Lan, br-lan and eth0 across different devices

I am trying to understand the relationship between the interfaces lan, eth0 and br-lan. I have three different Ubiquity antennas with a single LAN port and they behave differently when provisioned with the same config.
As I understand it, br-lan is the bridge device that bridges all ports configured as lan (not wan) together. As I only have devices that use a single LAN-Port that bridge only contains one entry.
Now I see different behaviors across the antennas. Some devices list eth0 as the device in br-lan and some list lan.
That is where my confusion starts.

I have an antenna, that has a 'lan' section in /etc/config/network and shows a lan interface as lan@eth0. I have an antenna, that has a 'lan' section in /etc/config/network and does not show any kind of active 'lan' interface.
And I have an antenna that shows an active 'lan' interface, without even having such a section in the config.

I am trying to manage these antennas with OpenWISP, in which I can write templates and apply those to antennas. A common usecase is wanting to provide multiple Wifi-SSIDs that are bridged to different VLANs. For each of these SSIDs I bridge the wireless interface and a VLAN interface (e.g. br-lan.1234 or lan.1234). The thing is, on some antennas br-lan.1234 works and on some lan.1234 works.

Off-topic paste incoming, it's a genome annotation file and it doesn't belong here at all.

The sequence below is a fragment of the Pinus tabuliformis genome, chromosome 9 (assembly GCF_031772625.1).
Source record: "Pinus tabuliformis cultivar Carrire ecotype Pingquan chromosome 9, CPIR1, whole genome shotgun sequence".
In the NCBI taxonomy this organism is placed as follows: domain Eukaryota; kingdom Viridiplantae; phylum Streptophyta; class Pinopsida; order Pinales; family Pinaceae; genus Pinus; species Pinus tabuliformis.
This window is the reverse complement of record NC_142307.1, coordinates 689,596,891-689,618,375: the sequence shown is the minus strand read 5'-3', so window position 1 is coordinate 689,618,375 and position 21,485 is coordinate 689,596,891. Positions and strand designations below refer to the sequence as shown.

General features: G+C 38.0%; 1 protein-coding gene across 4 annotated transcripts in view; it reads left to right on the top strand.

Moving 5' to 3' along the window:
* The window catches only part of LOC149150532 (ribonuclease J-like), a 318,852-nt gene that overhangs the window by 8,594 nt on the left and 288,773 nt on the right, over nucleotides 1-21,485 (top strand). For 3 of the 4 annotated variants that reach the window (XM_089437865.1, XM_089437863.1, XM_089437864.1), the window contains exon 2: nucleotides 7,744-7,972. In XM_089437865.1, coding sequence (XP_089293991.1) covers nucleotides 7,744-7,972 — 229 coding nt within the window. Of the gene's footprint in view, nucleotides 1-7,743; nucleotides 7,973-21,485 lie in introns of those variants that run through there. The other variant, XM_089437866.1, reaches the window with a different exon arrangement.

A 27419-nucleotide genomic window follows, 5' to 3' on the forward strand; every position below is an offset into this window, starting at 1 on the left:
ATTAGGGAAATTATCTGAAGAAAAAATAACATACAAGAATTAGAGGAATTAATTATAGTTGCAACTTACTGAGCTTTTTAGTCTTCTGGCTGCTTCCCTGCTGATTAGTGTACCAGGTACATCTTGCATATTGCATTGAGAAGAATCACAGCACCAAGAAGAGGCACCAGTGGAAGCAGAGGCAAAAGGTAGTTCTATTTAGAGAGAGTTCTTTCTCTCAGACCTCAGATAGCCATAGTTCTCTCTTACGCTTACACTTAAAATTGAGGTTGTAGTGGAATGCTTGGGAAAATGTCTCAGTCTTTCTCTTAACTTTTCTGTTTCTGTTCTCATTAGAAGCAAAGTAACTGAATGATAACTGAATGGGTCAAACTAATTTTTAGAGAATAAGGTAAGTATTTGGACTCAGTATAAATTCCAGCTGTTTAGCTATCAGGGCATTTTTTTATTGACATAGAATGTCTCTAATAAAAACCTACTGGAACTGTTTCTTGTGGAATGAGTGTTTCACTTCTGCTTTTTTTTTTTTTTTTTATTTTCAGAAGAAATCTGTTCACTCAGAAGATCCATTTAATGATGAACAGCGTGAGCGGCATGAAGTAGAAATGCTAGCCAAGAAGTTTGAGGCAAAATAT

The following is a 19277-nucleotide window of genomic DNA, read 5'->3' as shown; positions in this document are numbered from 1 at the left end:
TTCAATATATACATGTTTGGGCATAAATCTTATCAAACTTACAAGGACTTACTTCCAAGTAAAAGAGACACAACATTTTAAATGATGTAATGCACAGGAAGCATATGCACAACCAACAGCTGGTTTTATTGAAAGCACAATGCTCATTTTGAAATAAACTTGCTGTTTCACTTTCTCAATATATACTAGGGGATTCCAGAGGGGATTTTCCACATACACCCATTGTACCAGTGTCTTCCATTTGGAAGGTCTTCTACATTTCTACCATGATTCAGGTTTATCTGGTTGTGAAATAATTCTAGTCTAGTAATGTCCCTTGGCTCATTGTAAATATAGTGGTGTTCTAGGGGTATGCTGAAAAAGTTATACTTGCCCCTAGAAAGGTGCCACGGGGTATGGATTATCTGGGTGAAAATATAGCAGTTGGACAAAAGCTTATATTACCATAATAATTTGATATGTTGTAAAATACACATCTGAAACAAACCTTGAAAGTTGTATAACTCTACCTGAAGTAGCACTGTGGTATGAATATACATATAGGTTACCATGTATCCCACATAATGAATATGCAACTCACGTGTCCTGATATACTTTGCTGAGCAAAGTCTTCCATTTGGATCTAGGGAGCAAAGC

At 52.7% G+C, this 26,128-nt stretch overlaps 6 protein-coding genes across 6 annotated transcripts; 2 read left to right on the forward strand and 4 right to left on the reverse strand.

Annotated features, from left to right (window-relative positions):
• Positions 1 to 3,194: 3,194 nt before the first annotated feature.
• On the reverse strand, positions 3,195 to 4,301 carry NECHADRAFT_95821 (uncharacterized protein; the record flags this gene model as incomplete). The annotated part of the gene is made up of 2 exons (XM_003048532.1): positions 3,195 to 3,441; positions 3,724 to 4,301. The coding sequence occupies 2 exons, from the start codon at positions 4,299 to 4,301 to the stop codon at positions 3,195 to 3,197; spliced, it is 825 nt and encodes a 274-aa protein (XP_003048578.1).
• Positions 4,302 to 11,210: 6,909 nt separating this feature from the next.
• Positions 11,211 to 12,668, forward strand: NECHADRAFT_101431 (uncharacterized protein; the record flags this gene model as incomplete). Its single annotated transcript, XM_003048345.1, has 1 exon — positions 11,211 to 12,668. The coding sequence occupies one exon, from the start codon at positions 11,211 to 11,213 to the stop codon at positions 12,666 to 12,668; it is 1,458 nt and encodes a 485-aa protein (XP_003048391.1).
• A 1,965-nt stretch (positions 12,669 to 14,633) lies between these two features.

The models I use are 6 Light, NanoHD and 6 LR.

The 6 Light works when using br-lan as the interface where the VLAN is configured to.
The NanoHD only accepts eth0 as VLAN interface, as it does not have an active lan interface (although it is present in /etc/config/network).

Why is the handling of the lan interface different across devices?

lan is the interface to the device eth0? br-lan is the bridge over all lan interfaces?

Let's start with a more or less typical configuration snippet:

config device
        option name 'br-lan'
        option type 'bridge'
        list ports 'eth0'

config interface 'lan'
        option device 'br-lan'
        option proto 'static'
        option ipaddr ''
        option netmask ''
        option ip6assign '60'

When we look at the lan interface, we see that it has an address and a device associated with it. The interface (lan) is the connection with the CPU and sets the key parameters for how the system should interact with the interface (routing, local services, etc.).